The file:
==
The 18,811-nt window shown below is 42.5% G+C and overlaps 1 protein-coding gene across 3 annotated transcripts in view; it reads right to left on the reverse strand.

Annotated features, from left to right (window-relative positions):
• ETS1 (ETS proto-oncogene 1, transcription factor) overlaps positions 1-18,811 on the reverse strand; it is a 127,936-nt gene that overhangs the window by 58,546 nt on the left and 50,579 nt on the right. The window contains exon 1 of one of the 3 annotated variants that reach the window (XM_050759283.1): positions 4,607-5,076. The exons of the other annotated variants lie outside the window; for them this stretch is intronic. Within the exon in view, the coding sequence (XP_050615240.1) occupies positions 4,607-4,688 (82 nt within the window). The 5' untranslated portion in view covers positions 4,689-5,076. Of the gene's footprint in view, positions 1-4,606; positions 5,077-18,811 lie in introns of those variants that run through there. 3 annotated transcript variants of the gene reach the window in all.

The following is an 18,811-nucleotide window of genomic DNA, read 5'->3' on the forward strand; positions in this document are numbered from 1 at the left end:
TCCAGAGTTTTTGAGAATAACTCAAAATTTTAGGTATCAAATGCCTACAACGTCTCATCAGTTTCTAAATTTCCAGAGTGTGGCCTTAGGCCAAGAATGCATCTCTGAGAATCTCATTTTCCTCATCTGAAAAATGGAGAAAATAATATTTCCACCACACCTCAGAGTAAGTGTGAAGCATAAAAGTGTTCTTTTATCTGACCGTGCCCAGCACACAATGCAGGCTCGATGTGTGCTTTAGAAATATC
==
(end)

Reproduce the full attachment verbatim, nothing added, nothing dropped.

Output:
The 18,811-nt window shown below is 42.5% G+C and overlaps 1 protein-coding gene across 3 annotated transcripts in view; it reads right to left on the reverse strand.

Annotated features, from left to right (window-relative positions):
• ETS1 (ETS proto-oncogene 1, transcription factor) overlaps positions 1-18,811 on the reverse strand; it is a 127,936-nt gene that overhangs the window by 58,546 nt on the left and 50,579 nt on the right. The window contains exon 1 of one of the 3 annotated variants that reach the window (XM_050759283.1): positions 4,607-5,076. The exons of the other annotated variants lie outside the window; for them this stretch is intronic. Within the exon in view, the coding sequence (XP_050615240.1) occupies positions 4,607-4,688 (82 nt within the window). The 5' untranslated portion in view covers positions 4,689-5,076. Of the gene's footprint in view, positions 1-4,606; positions 5,077-18,811 lie in introns of those variants that run through there. 3 annotated transcript variants of the gene reach the window in all.

The following is an 18,811-nucleotide window of genomic DNA, read 5'->3' on the forward strand; positions in this document are numbered from 1 at the left end:
TCCAGAGTTTTTGAGAATAACTCAAAATTTTAGGTATCAAATGCCTACAACGTCTCATCAGTTTCTAAATTTCCAGAGTGTGGCCTTAGGCCAAGAATGCATCTCTGAGAATCTCATTTTCCTCATCTGAAAAATGGAGAAAATAATATTTCCACCACACCTCAGAGTAAGTGTGAAGCATAAAAGTGTTCTTTTATCTGACCGTGCCCAGCACACAATGCAGGCTCGATGTGTGCTTTAGAAATATC